Browns Ferry Tavern Site
Browns Ferry Tavern, A Certified Site on the Trail of Tears National Historic Trail (NHT) and National Register of Historic Places, belonged to a man named John Brown. Built in 1803 of logs, the house is two stories in height. John Brown’s father was a white trader and his mother an Indian. In 1839, John Brown was elected “Principal Chief of the Cherokee Nation West."1. Browns Ferry Tavern was a part of a grouping of business including the Tavern, the Inn, and the Boat Landing, and additional small structures around the house such as a chicken house, barn, stable, and orchards. Many early travelers visited this important historical residence which was built near an ancient trading path. Although Brown is known to have left during the Indian Removal of Cherokees during the 1830s, It is also said that he return and is buried on site at Browns Ferry. 2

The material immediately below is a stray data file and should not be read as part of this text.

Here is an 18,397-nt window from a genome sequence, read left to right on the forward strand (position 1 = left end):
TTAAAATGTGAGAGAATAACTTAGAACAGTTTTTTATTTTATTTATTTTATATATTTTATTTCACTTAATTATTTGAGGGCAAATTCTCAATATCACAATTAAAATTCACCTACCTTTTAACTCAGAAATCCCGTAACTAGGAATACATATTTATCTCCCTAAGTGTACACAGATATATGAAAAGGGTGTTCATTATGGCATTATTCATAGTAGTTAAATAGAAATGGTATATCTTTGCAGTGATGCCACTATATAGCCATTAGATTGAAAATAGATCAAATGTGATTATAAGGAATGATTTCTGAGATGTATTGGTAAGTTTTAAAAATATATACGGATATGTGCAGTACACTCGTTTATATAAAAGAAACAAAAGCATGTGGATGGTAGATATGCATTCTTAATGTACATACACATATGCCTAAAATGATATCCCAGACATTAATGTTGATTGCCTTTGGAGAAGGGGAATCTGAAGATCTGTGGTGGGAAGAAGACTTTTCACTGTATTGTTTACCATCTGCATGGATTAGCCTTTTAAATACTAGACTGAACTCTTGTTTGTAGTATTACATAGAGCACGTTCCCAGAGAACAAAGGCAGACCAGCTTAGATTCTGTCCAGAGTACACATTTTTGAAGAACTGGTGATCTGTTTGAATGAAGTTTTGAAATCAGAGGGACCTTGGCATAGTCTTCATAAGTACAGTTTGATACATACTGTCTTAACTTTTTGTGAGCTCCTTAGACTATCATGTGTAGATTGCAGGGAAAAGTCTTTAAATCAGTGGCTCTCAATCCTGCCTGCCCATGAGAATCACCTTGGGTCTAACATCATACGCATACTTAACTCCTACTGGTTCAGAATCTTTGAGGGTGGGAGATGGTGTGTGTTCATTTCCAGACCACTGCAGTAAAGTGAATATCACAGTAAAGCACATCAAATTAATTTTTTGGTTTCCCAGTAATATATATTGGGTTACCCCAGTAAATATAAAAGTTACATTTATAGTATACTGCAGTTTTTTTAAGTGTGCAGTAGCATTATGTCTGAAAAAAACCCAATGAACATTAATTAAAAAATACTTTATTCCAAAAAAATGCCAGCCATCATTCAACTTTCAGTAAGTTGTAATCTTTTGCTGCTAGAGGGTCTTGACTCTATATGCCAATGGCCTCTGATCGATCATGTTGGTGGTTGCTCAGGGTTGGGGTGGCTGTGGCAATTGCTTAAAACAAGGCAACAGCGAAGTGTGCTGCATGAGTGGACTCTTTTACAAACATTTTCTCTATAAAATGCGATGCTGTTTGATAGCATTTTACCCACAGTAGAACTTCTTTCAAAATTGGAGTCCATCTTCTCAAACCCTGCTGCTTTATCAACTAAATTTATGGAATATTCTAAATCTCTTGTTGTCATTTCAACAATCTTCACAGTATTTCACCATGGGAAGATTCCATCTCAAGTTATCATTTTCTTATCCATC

Brown's Ferry Tavern. Courtesy of nps.gov. Trail of Tears National Historic Trail marker seen in photo.
Brown's Ferry Marker. "About 3.3 miles north..." Read this marker at this link.
Brown's Ferry Tavern. courtesy of tnsos.org
1. 1. http://en.wikipedia.org/wiki/John_Brown_(Cherokee_chief) http://www.hctgs.org/History/browns_tavern.htm http://en.wikipedia.org/wiki/John_Brown_(Cherokee_chief) http://www.nps.gov/trte/learn/management/certified-sites-on-the-trail-of-tears-nht.htm 2. http://www.hctgs.org/History/browns_tavern.htm